And I truly hope that people find out about ‘Roots & Shoots’, an environmental and humanitarian programme which I began with 12 high-school students in Tanzania in 1991. We now have thousands of groups in more than 60 countries, involving more than one million young people from preschool through to university. Each group chooses three projects – to make things better for people, for other animals and for the environment. They discuss what they can do, roll up their sleeves and take action. It’s free to take part and there are more than 1500 groups in the UK alone. The collective impact is huge - it is not that young people can change the world – they are changing the world.
Stella McCartney: The way you have helped to redefine conservation by including the needs of local communities is something that I have found really inspiring and is one of the many reasons I was so thrilled to speak with you today – can you tell me more about this?
Jane Goodall: In 1960, when I began studying the chimpanzees, Gombe National Park was part of the great equatorial forest belt. But when I flew over the area in the late 1980s I was shocked to see Gombe was a tiny island of forest surrounded by almost bare hills. It was clear there were more people than the land could support, cutting down the trees to grow food for their families. And that’s when it hit me - if we don’t help people find ways of living without destroying the environment, then we can’t save the chimps’ forest or anything else.
In 1994 the Jane Goodall Institute began our community-led conservation approach known as "Tacare”. We picked a team of local Tanzanians who went into the 12 villages around Gombe and asked those living there what we could do to help. We started with restoring fertility to overused farmland and improving health and education facilities working with local government officials. We helped with water management projects, provided scholarships to give girls a chance of secondary education, introduced micro-credit programs so (mostly) women could start their own environmentally friendly small businesses, and offered family planning information.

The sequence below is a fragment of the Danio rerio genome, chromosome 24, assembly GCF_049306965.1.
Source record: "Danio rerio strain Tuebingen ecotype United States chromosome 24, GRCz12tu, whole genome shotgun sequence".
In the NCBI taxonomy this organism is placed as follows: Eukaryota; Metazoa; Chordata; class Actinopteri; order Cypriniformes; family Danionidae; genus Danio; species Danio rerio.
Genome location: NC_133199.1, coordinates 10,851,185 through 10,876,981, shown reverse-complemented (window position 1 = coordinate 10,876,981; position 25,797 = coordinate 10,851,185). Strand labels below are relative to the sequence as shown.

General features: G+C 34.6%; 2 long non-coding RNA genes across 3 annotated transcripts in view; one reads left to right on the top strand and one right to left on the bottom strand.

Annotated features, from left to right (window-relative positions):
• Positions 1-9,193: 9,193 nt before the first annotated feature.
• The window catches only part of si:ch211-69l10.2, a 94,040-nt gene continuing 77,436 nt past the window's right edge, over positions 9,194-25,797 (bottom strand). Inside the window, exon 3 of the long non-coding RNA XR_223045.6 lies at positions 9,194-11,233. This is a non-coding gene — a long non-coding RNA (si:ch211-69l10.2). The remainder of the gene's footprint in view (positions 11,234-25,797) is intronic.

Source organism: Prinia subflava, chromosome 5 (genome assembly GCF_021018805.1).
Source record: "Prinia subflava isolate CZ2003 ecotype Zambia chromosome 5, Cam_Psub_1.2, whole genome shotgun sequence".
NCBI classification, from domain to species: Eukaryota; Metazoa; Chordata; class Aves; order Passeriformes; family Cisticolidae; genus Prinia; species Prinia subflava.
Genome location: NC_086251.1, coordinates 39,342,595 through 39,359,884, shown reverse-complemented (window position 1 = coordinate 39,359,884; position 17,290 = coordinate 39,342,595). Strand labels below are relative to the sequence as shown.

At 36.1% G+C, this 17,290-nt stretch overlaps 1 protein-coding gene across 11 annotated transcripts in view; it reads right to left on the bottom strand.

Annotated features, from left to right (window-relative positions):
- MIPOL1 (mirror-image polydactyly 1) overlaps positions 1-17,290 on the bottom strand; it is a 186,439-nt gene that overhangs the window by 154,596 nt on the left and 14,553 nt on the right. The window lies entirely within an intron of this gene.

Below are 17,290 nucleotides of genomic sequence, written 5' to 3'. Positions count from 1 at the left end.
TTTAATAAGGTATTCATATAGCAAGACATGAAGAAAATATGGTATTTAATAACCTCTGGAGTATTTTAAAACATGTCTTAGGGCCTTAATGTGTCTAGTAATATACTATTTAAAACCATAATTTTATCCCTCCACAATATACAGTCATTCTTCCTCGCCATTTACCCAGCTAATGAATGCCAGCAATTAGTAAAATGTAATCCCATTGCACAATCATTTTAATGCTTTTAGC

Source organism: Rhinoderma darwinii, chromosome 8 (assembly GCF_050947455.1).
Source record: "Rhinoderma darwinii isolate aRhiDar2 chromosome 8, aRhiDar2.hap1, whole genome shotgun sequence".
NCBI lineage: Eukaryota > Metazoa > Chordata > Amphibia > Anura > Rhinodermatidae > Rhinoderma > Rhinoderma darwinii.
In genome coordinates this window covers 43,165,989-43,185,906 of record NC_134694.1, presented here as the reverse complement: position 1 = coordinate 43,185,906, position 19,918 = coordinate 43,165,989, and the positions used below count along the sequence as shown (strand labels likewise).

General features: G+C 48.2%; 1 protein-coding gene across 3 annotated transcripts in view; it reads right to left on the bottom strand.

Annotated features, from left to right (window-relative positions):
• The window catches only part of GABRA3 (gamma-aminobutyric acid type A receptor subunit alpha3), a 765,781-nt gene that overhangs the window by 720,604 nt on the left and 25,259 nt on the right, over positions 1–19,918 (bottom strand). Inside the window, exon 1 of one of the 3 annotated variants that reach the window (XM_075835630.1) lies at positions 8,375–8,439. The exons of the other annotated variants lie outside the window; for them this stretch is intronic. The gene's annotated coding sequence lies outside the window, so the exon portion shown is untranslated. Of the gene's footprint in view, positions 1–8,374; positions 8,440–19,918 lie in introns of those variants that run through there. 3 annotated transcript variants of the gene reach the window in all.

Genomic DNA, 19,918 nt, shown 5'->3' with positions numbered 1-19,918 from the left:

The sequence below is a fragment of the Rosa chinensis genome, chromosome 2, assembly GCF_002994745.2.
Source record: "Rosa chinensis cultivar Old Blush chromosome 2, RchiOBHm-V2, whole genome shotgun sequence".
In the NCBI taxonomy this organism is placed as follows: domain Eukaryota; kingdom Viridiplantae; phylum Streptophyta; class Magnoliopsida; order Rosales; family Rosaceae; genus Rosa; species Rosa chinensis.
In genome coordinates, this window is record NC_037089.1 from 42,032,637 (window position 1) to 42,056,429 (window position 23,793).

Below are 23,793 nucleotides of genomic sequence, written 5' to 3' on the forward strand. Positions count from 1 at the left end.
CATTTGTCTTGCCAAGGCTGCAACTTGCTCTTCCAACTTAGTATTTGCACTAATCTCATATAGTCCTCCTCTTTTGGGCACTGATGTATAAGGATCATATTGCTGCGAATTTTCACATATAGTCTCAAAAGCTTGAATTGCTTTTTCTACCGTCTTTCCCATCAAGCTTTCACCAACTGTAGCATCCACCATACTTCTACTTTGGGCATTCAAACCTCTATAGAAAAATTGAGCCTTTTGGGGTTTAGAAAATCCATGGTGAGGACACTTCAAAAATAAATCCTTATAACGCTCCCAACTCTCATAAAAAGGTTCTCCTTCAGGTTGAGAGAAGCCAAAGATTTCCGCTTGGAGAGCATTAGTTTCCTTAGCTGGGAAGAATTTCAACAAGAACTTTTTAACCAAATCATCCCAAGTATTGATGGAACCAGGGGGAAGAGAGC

Tacare now operates in 41 villages throughout most of the chimp range in Tanzania. Volunteer forest monitors are trained to use smart phones to check on the health of their village forest reserves (where most chimps live, unprotected). Today residents in these communities understand that protecting the environment is not just for wildlife, but for their own future. And the Roots & Shoots programme, along with education material, is in all the village schools. We are now using the Tacare method in six other African countries where we work with chimpanzees.
Stella McCartney: Which is your favourite season?
Jane Goodall: Do you know a little while ago I couldn’t think in seasons. I was visiting so many countries around the world and the seasons were all muddled up. But my favourite time of the year in the UK is autumn. I love the change in colour, the mellow fruitfulness. ‘Season of mists and mellow fruitfulness, Close bosom-friend of the maturing sun’, – that’s the poet, Keats.
Stella McCartney: I like spring. Spring always makes me think of birth, of new life! During your travels do you try to give back and plant trees?
Jane Goodall: Yes! All around the world, everywhere I go I plant a tree. A simple act that has such positive repercussions. In fact, that’s also a great place to start, planting indigenous trees and allowing our natural landscape to thrive again.